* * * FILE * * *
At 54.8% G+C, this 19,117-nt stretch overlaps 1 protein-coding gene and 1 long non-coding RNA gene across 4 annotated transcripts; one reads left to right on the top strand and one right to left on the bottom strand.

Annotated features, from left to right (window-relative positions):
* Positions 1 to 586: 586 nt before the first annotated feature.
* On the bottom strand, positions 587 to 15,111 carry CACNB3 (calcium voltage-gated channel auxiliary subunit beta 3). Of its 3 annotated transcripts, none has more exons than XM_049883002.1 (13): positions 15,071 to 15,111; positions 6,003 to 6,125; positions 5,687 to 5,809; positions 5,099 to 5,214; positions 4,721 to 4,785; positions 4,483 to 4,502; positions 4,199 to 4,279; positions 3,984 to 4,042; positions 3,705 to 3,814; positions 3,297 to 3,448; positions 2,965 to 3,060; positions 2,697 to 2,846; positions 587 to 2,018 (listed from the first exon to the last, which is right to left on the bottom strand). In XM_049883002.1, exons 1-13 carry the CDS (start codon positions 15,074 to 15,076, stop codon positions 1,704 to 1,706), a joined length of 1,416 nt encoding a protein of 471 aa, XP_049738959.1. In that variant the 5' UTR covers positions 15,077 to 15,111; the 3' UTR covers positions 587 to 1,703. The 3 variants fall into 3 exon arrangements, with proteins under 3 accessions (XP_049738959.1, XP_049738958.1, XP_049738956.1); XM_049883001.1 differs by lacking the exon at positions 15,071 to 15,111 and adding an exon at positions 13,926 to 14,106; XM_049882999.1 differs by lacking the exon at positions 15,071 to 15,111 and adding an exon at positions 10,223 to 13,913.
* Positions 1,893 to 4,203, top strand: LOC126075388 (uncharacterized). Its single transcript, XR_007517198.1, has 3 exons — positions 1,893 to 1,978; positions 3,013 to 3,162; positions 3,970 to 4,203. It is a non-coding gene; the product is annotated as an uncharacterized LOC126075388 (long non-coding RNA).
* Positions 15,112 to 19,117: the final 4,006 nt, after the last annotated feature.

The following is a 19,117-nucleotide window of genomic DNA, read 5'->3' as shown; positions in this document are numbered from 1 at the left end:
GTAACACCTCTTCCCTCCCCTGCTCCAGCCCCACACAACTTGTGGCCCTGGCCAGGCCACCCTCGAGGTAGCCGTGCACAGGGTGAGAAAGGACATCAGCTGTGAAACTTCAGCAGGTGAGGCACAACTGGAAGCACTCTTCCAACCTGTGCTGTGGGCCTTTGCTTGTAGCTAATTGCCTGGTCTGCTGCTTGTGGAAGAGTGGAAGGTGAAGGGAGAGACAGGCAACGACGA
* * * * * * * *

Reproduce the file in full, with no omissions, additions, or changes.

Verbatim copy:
At 54.8% G+C, this 19,117-nt stretch overlaps 1 protein-coding gene and 1 long non-coding RNA gene across 4 annotated transcripts; one reads left to right on the top strand and one right to left on the bottom strand.

Annotated features, from left to right (window-relative positions):
* Positions 1 to 586: 586 nt before the first annotated feature.
* On the bottom strand, positions 587 to 15,111 carry CACNB3 (calcium voltage-gated channel auxiliary subunit beta 3). Of its 3 annotated transcripts, none has more exons than XM_049883002.1 (13): positions 15,071 to 15,111; positions 6,003 to 6,125; positions 5,687 to 5,809; positions 5,099 to 5,214; positions 4,721 to 4,785; positions 4,483 to 4,502; positions 4,199 to 4,279; positions 3,984 to 4,042; positions 3,705 to 3,814; positions 3,297 to 3,448; positions 2,965 to 3,060; positions 2,697 to 2,846; positions 587 to 2,018 (listed from the first exon to the last, which is right to left on the bottom strand). In XM_049883002.1, exons 1-13 carry the CDS (start codon positions 15,074 to 15,076, stop codon positions 1,704 to 1,706), a joined length of 1,416 nt encoding a protein of 471 aa, XP_049738959.1. In that variant the 5' UTR covers positions 15,077 to 15,111; the 3' UTR covers positions 587 to 1,703. The 3 variants fall into 3 exon arrangements, with proteins under 3 accessions (XP_049738959.1, XP_049738958.1, XP_049738956.1); XM_049883001.1 differs by lacking the exon at positions 15,071 to 15,111 and adding an exon at positions 13,926 to 14,106; XM_049882999.1 differs by lacking the exon at positions 15,071 to 15,111 and adding an exon at positions 10,223 to 13,913.
* Positions 1,893 to 4,203, top strand: LOC126075388 (uncharacterized). Its single transcript, XR_007517198.1, has 3 exons — positions 1,893 to 1,978; positions 3,013 to 3,162; positions 3,970 to 4,203. It is a non-coding gene; the product is annotated as an uncharacterized LOC126075388 (long non-coding RNA).
* Positions 15,112 to 19,117: the final 4,006 nt, after the last annotated feature.

The following is a 19,117-nucleotide window of genomic DNA, read 5'->3' as shown; positions in this document are numbered from 1 at the left end:
GTAACACCTCTTCCCTCCCCTGCTCCAGCCCCACACAACTTGTGGCCCTGGCCAGGCCACCCTCGAGGTAGCCGTGCACAGGGTGAGAAAGGACATCAGCTGTGAAACTTCAGCAGGTGAGGCACAACTGGAAGCACTCTTCCAACCTGTGCTGTGGGCCTTTGCTTGTAGCTAATTGCCTGGTCTGCTGCTTGTGGAAGAGTGGAAGGTGAAGGGAGAGACAGGCAACGACGA